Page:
Dublin Airport has to create another 1,400 car parking spaces to cope with demand.
Work has already begun on doubling the size of the short-term car park at Terminal 2 at a cost of €14 million. The work will add four floors to the existing two floors of the multi-storey car park. The new extension is being made of steel rather than pre-cast concrete, which reduces the weight and cost of the building.
Airport operator DAA, previously known as the Dublin Airport Authority, said the upgrade was necessary to cope with the increase in passenger numbers, which rose by 8 per cent to 21.7 million people last year and continues to climb.
Business soars at Dublin Airport
The main users of the short-term T2 car park are business travellers, with demand being at its highest from September to April. The work is being carried out on a phased basis and is expected to end this month.
Dublin Airport is going from strength to strength with 21 extra services this year made up of 16 short-haul routes and five new long-haul routes to Chicago, Washington, Addis Ababa, Los Angeles, and Halifax, Nova Scotia.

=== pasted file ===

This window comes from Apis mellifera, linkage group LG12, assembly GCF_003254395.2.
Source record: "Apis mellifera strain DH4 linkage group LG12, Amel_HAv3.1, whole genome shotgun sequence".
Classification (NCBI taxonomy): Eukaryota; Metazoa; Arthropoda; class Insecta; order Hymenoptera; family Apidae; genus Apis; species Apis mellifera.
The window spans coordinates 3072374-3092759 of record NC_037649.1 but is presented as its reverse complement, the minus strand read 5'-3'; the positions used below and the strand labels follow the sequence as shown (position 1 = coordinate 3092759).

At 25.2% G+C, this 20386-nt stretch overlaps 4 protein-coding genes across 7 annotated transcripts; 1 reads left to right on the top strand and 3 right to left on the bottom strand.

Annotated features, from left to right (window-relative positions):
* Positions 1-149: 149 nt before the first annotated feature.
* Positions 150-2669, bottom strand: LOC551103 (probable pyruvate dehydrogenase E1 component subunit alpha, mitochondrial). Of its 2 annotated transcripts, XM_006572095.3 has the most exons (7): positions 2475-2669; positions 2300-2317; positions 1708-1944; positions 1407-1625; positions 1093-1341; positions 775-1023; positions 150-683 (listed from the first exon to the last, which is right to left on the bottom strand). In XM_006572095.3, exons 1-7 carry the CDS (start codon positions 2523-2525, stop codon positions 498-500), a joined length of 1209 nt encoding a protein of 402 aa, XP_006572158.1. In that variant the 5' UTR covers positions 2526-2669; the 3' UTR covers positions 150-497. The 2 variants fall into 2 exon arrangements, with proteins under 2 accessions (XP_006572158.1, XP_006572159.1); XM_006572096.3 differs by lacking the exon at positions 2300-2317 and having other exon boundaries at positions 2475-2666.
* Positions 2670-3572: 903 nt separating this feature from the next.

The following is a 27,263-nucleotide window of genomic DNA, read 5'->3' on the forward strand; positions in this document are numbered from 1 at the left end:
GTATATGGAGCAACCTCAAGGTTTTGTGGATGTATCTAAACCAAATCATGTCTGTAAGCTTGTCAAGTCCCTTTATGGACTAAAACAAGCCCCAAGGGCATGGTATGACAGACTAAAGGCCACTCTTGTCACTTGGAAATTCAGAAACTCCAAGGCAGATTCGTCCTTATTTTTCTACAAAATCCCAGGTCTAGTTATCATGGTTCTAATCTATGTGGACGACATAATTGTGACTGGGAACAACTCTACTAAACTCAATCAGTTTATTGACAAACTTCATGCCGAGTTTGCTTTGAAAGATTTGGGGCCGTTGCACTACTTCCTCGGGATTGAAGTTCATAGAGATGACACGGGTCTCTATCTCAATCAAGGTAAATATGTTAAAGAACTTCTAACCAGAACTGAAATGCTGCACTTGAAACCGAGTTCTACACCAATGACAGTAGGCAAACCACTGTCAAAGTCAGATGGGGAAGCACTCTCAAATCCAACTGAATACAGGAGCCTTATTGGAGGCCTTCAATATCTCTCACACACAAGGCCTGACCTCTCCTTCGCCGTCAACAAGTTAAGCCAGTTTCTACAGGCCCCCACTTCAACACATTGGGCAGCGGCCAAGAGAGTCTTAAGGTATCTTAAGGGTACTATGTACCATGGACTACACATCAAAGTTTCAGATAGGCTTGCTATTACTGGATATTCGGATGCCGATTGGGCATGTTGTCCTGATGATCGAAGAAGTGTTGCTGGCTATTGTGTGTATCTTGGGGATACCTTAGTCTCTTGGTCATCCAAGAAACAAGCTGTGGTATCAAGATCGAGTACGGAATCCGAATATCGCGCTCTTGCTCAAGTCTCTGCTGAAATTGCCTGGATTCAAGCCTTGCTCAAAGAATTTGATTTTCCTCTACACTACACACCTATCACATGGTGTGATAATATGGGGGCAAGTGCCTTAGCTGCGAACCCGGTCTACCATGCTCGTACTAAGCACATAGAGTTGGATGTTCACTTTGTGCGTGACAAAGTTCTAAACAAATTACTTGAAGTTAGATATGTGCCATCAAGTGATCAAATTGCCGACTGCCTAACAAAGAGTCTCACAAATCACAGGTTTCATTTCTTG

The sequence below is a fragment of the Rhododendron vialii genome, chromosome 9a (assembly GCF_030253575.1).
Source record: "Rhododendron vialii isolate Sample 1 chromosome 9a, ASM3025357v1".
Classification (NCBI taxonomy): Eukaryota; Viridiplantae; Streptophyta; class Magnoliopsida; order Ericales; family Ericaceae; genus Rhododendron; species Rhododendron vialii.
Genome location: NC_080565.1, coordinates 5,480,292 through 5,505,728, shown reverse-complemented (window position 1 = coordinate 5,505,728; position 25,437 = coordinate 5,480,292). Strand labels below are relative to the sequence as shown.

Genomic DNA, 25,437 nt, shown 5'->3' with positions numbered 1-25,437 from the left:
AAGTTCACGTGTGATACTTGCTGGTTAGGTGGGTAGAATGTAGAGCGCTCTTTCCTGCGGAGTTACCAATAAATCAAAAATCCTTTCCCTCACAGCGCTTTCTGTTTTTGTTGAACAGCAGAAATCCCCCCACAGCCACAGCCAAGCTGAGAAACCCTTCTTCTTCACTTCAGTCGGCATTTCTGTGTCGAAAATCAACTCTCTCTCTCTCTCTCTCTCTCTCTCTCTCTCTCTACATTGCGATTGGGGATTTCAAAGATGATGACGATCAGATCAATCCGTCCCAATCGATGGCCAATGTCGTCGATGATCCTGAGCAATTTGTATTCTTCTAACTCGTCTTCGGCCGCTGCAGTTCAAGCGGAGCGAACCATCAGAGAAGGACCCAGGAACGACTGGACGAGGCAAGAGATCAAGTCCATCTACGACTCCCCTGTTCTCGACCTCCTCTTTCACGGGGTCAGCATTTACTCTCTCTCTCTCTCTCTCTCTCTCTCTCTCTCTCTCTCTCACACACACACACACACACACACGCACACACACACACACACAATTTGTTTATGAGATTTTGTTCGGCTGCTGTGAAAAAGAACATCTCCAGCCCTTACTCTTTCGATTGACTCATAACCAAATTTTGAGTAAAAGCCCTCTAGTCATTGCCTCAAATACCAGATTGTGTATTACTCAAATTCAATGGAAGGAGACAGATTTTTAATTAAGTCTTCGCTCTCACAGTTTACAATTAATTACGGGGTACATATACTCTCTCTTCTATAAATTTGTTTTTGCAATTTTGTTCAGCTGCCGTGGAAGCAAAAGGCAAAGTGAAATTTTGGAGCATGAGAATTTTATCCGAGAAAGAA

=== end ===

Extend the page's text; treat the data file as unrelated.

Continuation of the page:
Dublin Airport is Ireland’s busiest airport and one of the top ten busiest airports in Europe with an average of 60,000 passengers a day and more than 600 aircraft movements.
Terminal 2 opened in 2012 and has a modern feel to enhance travellers’ experience. It has a fabric ceiling with iconic fan vaults made of mesh fabric tensile panels.
The terminal was needed to cope with the extra demand at the airport, which continues to grow.
Car park built economically
The original T2 car park was built economically and was also designed to be “future-proofed” with the ability to expand.
It was built with a reinforced concrete frame with pre-tensioned deck planks and screed topping.
Tensile membrane structures are often used as a roof because they are economical, attractive and can span large areas.
UK tensile roof systems are a popular choice for many public buildings such as markets, open-air theatres, sports stadiums and concert halls such as the O2 in London. The systems can be installed by specialist firms such as http://fabricarchitecture.com.
They provide attractive and eye-catching designs that can be quick to install and provide an innovative alternative to more traditional stretch ceilings and interiors.